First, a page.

The Mission of the Church of the Lord

While at the church building one day, I received a phone call from a middle-aged man who was in financial trouble. It seems he and his family had made some poor decisions and wanted help. I told him that the church did not have a fund for those who are not members of the church but did help out those who were members. I asked, “Are you a Christian?” He answered defensively, “No, but . . . you are a church. How dare you not help us out! What kind of church are you anyway?” I interrupted by saying we would be happy to help him with what we did have. His self-righteous, “you owe me a living” speech stopped. I invited him to come to the building with his family and we would sit down together to study the Bible. I told him that I wanted to share with him the precious message of salvation. The Lord did not tell the church to be a general benevolence society but did want His church to “sound forth” His word as did the Thessalonians (1 Thess. 1:8). I asked him, “when would you like to get together to talk about the gospel of Christ?” Our conversation ended abruptly with “so . . . uh . . . you’re not going to help us?”

The original purpose of God for His church was spiritual in nature. When Jesus wrote to the seven churches of Asia in Rev. 2-3, He chose the figure of “lampstands” to describe them. Each congregation of God’s people is to shine forth the light of Jesus Christ to the world. In Paul’s first letter to the church at Corinth, he told of their teaching God’s word, relating with one another in various situations, using spiritual gifts properly and believing in the resurrection. This is consistent with all the other letters and books we find in the New Testament. All were to teach the truth and build up each other spiritually. Even in chapter 16 when Paul discussed helping the needy, he talked specifically about those who where needy saints, not those in the world. When Jesus described His kingdom to Pilate, He said, “My kingdom is not of this world” (Jn. 18:36). Jesus’ mission was spiritual in nature; “to seek and to save that which was lost” (Lk. 19:10). Paul wrote the first letter to Timothy so that he might know how he was to conduct himself in the house of God, “which is the church of the living God, the pillar and ground of the truth” (1 Tim. 3:15). Peter described the church as a “spiritual house, a holy priesthood, to offer up spiritual sacrifices acceptable to God through Jesus Christ” (1 Pet. 2:5). As Paul spoke of the work of the church at Thessalonica, he said, “from you the word of the Lord has sounded forth” (1 Thess. 1:8). The fact is God gave His church a vital, urgent, eternally valuable role to fulfill — to spread the blessed gospel of Christ to the world and to edify the saints so that each might grow up to maturity. The only time we find the New Testament church involved with helping out the needy financially is when a need arose among the saints because of some distress. If we are going to be faithful to the charge of God as His church, we must be careful not only to follow the details of His will but, even more importantly, to be committed to the main principles of what our mission is all about.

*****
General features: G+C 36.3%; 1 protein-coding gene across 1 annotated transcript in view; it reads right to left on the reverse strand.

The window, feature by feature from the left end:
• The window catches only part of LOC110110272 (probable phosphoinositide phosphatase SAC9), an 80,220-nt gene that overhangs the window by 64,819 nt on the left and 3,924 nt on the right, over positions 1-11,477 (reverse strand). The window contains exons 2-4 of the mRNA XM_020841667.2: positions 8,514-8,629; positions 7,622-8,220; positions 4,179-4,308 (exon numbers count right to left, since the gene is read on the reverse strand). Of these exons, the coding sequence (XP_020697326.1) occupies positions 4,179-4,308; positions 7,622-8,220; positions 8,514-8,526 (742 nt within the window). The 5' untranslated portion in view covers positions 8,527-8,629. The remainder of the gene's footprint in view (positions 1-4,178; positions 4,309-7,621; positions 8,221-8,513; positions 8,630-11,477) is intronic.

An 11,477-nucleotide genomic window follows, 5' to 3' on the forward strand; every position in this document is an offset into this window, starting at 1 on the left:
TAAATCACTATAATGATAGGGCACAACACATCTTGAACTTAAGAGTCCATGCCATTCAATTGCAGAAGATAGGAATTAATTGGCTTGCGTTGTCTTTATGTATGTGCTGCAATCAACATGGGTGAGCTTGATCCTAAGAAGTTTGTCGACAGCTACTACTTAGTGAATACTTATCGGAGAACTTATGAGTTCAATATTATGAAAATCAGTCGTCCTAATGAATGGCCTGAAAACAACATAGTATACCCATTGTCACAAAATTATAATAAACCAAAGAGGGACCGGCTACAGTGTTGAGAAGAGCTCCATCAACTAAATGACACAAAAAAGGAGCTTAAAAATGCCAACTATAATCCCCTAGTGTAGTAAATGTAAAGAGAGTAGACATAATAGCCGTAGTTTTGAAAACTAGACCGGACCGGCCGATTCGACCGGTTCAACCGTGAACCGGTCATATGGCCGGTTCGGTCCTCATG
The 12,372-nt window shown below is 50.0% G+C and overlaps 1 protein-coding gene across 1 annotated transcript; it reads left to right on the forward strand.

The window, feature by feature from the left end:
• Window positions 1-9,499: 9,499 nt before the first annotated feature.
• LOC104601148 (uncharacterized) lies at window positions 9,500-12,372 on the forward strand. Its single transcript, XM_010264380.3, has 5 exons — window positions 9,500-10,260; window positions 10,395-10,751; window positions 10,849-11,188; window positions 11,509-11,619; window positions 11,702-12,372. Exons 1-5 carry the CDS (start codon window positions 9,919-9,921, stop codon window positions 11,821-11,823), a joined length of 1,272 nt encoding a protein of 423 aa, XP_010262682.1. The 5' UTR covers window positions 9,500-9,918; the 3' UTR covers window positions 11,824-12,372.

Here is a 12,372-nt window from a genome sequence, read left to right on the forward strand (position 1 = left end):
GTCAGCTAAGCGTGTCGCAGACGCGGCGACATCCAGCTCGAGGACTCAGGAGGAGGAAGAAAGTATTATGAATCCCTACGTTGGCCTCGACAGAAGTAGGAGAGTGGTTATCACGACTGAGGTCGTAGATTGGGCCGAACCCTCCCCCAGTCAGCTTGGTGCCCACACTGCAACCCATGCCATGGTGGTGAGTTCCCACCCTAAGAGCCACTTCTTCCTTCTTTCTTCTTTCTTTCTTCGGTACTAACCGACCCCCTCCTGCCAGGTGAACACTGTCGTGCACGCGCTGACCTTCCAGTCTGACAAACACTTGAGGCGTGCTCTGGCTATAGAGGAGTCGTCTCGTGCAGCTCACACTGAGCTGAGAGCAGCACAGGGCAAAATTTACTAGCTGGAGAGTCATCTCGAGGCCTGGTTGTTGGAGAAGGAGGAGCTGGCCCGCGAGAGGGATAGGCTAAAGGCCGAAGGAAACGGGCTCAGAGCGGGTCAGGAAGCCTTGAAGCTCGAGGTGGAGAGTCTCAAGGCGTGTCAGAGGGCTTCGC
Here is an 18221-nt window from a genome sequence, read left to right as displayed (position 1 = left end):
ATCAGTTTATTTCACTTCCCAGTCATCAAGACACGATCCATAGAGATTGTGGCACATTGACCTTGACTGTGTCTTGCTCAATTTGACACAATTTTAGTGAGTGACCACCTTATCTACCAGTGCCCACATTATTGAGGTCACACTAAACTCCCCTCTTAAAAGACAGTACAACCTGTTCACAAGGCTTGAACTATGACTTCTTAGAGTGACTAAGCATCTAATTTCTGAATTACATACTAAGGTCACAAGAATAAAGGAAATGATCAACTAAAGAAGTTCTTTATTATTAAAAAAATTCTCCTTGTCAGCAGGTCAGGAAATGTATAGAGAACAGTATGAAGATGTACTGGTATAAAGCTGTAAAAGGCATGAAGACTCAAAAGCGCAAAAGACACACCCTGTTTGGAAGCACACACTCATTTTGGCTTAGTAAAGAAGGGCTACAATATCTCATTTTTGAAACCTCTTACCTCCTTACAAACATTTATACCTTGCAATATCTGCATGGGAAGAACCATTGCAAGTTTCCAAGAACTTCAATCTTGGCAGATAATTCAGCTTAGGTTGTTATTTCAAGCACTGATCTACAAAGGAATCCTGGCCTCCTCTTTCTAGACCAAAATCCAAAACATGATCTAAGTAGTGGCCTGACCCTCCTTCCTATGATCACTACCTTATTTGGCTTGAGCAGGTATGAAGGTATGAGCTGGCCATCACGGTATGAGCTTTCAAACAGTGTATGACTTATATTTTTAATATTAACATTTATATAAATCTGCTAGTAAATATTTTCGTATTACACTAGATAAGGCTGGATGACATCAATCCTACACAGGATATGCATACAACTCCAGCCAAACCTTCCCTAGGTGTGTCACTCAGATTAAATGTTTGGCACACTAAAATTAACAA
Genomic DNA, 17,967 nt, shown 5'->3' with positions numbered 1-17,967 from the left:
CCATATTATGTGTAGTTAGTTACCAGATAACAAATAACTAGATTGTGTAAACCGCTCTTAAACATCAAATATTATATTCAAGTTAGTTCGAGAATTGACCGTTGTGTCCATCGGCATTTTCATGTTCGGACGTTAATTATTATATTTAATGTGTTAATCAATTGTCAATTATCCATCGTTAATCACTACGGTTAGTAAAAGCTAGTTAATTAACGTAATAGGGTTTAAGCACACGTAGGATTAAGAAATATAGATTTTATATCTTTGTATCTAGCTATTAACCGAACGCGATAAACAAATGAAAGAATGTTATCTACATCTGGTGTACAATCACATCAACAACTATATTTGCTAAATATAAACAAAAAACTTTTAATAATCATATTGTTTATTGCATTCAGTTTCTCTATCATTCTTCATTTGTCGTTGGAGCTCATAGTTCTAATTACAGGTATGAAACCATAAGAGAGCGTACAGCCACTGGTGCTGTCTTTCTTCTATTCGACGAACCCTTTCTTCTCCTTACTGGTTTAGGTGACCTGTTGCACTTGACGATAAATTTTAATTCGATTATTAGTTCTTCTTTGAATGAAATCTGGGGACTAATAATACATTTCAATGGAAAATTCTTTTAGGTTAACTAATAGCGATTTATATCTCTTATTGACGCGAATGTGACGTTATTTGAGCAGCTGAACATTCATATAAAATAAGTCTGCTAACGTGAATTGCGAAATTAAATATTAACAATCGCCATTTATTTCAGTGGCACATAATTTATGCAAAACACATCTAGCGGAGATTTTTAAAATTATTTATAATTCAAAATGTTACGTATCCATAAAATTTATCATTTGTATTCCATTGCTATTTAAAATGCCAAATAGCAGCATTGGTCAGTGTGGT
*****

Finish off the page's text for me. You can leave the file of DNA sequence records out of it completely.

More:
The “social gospel” began in the 1800s during a time of developing social conscience in this country. Labor unions and other organizations were formed to deal with social injustices. At the same time, many in the religious world were beginning to question and even deny the inspiration of the Bible. It followed that if belief in the inspiration of the Bible was eroding, then the ideas of salvation from sin, eternal life and eternal damnation began to fade away also. The mission of Jesus, and therefore the religious world, was twisted into a social reform movement. The emphasis changed from saving man from his sins to helping man cope with this life to bring about a utopia on this earth.

This movement has had a lasting effect on the religious world and has even affected those who have been striving to restore New Testament Christianity. From the 1950’s to the present, churches calling themselves “of Christ” have jumped onto the bandwagon of the social gospel. There is a “Church of Christ Disaster Relief Fund” dedicated to respond to natural disasters on the behalf of the “Church of Christ”. There are “Church of Christ” retirement homes, hospitals, orphans homes, family life centers, gymnasiums, racket ball courts, day care centers, schools, medical missions and “fellowship” halls. All of these pervert the purpose for which God established His church. As individuals, we need to respond to the needs of others as opportunity and ability allow but the Lord’s church has a more specific charter and is to respond to a more urgent need. This is a need that has eternal consequences, a disaster that has been self-inflicted on literally billions of souls - sin. We have the answer: the message of Jesus.

Some seek to justify the giving of food for the belly, games for teens and entertainment for all ages to get people in their doors so that they can convert them with the gospel. Jesus didn’t play these games. When He performed a miracle to prove His Divinity and some followed because of the food, Jesus rebuked them sharply (John 6). If we convert people with hot dogs, they will leave when the hot dogs are gone. The gospel is God’s power to save (Rom. 1:16). It is what convicts our hearts of sin, righteousness and the judgment to come (John 16:7-13). If someone is truly interested in his relationship with God, he will be attracted by the gospel. We have a choice to make. Do we follow the movements of men or the word of the Lord? Let us follow the dictates of God that each local group of Christians may be a lampstand holding forth the word of truth in the midst of a lost and dying world.